I’ve been thinking about co-founders a lot lately.

In 15 years of building companies, I’ve had >10 different co-founders.

They’ve fired me. I’ve fired them. But I’m still friends with 100% of them to this day.

... 15 Rules on Co-founder Relationships

**Read On**
Rule 1: You don’t have to know each other in advance.

@erenbali and @caglaroktay didn’t know me when we started @udemy, but I think all of us would agree the company wouldn’t have happened without any one of us.
Rule 2: Create a pre-nup through role definition.

99% of companies should have a clear CEO. If you are not that person, you report to them.

Co-founders firings should not be done lightly, but if it happens, the CEO decides.
Rule 3: Test drive the relationship before committing.

If you have not already worked together, create a trial period. At Udemy, we spent 6 months getting to know each other before we finalized our agreement. At Sprig, we had vesting cliffs in case one of us didn’t work out.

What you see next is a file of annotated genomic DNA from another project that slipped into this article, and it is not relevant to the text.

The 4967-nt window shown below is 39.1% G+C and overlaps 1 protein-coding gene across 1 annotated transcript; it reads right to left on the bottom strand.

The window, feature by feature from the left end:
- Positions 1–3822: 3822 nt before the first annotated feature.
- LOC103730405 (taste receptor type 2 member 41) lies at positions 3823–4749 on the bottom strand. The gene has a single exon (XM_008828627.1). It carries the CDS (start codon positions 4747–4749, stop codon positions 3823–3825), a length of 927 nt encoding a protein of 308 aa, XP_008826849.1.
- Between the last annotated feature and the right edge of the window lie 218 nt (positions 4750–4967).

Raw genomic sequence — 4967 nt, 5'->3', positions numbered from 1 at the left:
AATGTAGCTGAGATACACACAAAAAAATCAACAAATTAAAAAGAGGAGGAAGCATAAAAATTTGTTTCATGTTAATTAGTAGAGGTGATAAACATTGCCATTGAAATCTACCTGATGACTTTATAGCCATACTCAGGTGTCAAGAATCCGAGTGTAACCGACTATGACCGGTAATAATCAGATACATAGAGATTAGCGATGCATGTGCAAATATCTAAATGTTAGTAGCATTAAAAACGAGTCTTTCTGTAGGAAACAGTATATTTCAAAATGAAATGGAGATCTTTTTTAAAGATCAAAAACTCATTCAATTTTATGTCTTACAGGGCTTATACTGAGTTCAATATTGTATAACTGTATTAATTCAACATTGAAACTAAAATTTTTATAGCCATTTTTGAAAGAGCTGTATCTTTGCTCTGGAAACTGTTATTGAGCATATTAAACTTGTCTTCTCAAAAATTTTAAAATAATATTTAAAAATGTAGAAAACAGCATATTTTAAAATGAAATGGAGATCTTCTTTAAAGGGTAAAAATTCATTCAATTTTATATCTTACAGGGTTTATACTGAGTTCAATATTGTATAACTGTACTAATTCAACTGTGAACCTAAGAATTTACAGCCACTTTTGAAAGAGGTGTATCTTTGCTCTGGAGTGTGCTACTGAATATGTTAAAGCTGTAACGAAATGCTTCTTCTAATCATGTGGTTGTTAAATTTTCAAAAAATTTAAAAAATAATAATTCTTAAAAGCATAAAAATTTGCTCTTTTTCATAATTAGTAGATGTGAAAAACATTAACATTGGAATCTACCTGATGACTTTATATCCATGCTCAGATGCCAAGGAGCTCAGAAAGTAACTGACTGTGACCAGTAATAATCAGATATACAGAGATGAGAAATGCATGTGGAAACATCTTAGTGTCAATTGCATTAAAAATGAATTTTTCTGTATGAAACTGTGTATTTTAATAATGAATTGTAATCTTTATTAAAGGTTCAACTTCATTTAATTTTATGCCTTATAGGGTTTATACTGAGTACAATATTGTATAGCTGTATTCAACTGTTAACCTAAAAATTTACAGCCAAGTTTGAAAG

Rule 4: Custom-design equity.

If you have to be equal, you won’t always find the perfect person. If you are unwilling to give out half your shares, you won’t attract the best person.

The right partner is worth their equity. Find the right person and compensate accordingly.
Rule 5: Early Value > Long-term Value

Every co-founder should be able to get their hands dirty and help in the first 18-36 months.

Do not co-found with executives who “need” employees to get shit done.
Rule 6: Determine the idea before you finalize the co-founders.

Hard to do in practice, but you want co-founders who are jazzed about the idea. If you decide to be co-founders first, you set yourself up for disappointment when the idea and co-founders don’t match.
Rule 7: Look for destiny.

There are thousands of potential co-founder profiles. e.g. in product, they can be growth-minded, tools-minded, operations-minded or sales-minded.

Know what your business needs and make sure it feels like your co-founder was “destined” to build this.
Rule 8: Try to predict if they will scale as the company does.

Not all co-founders last forever. Some stay for 3 years, some for 10. It is impossible to predict, but you should give yourself the best chance possible.